We define ourselves far too often by our past failures. We look at our past and we say ‘well, that’s me’ - that’s not you. You are this person, right now. You’re the person who’s learned from those failures.
Unsure if Joe Rogan is speaking to society at large, or just people living with diabetes.
Out of context, this number looks great. But it doesn’t tell the story of the 8 hours above 200 yesterday. Or the 51 at 4am. Yes, numbers never lie. But these numbers will never tell the whole truth either.
I shared that nugget of wisdom this morning. It’s important for the outsiders, the onlookers, the casual observers, for anyone paying attention to all of the chatter about our lives with diabetes to understand that these blood glucose checks lack the context to properly illustrate what living with this disease entails.
Of the thousands of decisions I make each day, both conscious and unconscious, and the constantly evolving set of external factors that influence a given blood glucose check, a single number doesn’t come close to telling the story of what happened, what is happening, or what will happen.
And yet, I still find joy in seeing numbers in range.
After a day like this
it’s easy to come away feeling like this
The thing they don’t tell you about at diagnosis is that this can happen on a daily, or even hour basis. And it’s up to you to find that special something that motivates you to stay the course.
Dayle and I bought an aquarium over the weekend. I know what you’re thinking: the cats are gonna love this. You’re right. They do.
We had discussed adding fish to our pet family a couple of times prior to this weekend, but we decided to make a sincere effort to learn what would be required logistically, aquatically, and financially from a local aquarium that came highly recommended. After spending an hour asking all kinds of questions about tank maintenance and the order of operations for introducing new fish to our home, we decided to make the plunge.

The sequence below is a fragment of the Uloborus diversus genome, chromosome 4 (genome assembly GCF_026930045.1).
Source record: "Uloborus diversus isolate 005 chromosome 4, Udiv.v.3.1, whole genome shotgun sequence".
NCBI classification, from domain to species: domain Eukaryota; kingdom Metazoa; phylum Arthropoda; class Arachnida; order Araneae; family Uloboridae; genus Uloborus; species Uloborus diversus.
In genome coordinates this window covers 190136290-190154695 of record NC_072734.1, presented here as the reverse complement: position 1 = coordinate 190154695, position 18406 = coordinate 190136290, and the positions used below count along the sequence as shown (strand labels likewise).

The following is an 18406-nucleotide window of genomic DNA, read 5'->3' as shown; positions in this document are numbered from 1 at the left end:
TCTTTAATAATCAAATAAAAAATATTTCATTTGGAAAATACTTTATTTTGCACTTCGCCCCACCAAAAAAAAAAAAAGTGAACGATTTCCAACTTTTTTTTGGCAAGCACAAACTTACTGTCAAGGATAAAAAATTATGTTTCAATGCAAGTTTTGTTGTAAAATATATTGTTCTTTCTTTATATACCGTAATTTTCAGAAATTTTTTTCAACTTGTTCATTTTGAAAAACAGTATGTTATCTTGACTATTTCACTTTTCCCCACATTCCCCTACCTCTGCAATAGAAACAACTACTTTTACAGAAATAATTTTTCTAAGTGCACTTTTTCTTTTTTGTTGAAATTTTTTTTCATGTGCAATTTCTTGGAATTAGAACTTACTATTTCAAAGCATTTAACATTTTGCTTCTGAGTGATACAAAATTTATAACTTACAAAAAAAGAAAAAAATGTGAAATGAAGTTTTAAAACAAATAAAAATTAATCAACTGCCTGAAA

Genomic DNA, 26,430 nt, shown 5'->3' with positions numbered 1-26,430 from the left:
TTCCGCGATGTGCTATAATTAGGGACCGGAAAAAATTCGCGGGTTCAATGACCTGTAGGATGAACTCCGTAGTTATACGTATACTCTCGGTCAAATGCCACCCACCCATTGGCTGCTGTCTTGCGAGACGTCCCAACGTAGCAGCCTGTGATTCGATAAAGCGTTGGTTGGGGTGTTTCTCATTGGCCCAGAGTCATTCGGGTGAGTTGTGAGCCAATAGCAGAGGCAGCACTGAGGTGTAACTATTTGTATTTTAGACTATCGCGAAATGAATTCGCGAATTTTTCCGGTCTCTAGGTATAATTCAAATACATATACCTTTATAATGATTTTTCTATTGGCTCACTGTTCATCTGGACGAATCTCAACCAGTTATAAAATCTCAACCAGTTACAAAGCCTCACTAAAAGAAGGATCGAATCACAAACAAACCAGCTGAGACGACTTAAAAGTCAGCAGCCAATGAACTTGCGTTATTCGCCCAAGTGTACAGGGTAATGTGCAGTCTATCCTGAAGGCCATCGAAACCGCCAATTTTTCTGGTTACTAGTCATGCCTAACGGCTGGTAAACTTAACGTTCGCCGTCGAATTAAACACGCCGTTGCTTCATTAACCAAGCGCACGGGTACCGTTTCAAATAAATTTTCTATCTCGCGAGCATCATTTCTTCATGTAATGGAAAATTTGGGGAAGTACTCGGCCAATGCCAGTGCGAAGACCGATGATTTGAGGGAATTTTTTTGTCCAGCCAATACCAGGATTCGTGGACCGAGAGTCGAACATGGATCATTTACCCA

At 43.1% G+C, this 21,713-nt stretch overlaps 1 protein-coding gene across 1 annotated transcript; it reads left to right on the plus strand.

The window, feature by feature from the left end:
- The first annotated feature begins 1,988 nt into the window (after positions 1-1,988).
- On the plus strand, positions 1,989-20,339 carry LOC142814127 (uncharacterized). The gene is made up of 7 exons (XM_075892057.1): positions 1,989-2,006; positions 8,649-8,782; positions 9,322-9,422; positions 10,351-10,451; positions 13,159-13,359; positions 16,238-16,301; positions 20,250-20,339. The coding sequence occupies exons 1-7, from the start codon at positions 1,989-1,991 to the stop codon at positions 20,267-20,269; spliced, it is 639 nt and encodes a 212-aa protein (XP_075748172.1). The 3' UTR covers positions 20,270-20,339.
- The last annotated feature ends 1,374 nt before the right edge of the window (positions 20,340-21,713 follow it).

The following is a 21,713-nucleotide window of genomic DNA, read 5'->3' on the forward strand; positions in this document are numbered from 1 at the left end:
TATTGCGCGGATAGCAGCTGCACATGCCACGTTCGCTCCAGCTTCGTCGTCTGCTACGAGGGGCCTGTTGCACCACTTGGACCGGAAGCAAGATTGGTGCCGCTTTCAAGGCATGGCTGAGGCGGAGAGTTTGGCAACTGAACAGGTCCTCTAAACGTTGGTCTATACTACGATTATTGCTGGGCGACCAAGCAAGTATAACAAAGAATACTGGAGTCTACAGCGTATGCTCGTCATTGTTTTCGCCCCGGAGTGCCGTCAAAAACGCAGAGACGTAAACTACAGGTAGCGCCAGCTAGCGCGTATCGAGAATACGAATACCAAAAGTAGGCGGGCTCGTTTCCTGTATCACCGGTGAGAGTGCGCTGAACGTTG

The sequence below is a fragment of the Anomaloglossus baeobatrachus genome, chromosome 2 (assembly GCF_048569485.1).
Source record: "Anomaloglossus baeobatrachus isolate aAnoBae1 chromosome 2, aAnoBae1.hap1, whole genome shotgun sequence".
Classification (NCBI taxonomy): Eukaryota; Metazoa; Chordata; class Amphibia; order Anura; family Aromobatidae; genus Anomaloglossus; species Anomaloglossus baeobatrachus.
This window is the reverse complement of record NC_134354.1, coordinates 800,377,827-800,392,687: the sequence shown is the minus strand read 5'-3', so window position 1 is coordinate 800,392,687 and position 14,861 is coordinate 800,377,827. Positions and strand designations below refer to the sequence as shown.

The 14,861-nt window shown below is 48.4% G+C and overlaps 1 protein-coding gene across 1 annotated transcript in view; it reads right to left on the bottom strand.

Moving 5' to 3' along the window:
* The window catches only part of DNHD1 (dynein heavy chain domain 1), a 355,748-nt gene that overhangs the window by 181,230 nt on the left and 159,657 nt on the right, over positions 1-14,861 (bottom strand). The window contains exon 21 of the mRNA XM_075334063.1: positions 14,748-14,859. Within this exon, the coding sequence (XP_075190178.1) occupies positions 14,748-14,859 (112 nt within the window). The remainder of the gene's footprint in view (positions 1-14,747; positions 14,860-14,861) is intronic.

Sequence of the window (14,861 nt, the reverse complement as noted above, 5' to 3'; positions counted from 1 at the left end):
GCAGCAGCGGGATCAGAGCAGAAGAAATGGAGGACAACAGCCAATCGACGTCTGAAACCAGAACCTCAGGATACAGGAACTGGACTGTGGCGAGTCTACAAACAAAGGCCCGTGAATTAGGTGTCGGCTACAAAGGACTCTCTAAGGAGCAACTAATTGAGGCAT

All of a sudden we’re balancing pH levels and arranging plastic foliage in a hopefully visually appealing manner in a 20-gallon tank.
Right now we have four (4) fish in our tank: a platy, molly, sword tail, and gold barb. If any of those names mean anything to you, please get in touch.
The one thing that struck me as I stared off into the abyss of our new aquarium, watching our fish indulge in their morning meal, is that people with diabetes are ideal pet owners. Now, stick with me on this one.
The good news is I’ve scheduled an appointment with a local endocrinologist. The not so good news is that it’s in November – that’s the soonest I could get in as a new patient. The somewhat comforting news is that my existing prescriptions, and refills will last me until then. But the bummer is that I’m officially locked into my current diabetes treatment until I meet my new doctor.
What bums me out the most is that I have to wait until November to find out if this endocrinologist will be a good fit for me. Do they take the time to listen instead of waiting for her turn to talk? What are their thoughts on the value of social media and peer-to-peer support structures? Do I mention my blog as soon as possible? Should I go in with a list of questions? (Yes) What should be on that list?
I’ve found just as many reasons why I need to continue wearing my Dexcom continuously as examples of decent to sometimes excellent diabetes control.
As much as I miss having access to real-timey data, I don’t miss the constant reminders that things are not “normal”. Of course the days I wake up at 120 mg/dL are just enough of an excuse to delay putting on a fresh sensor for another day.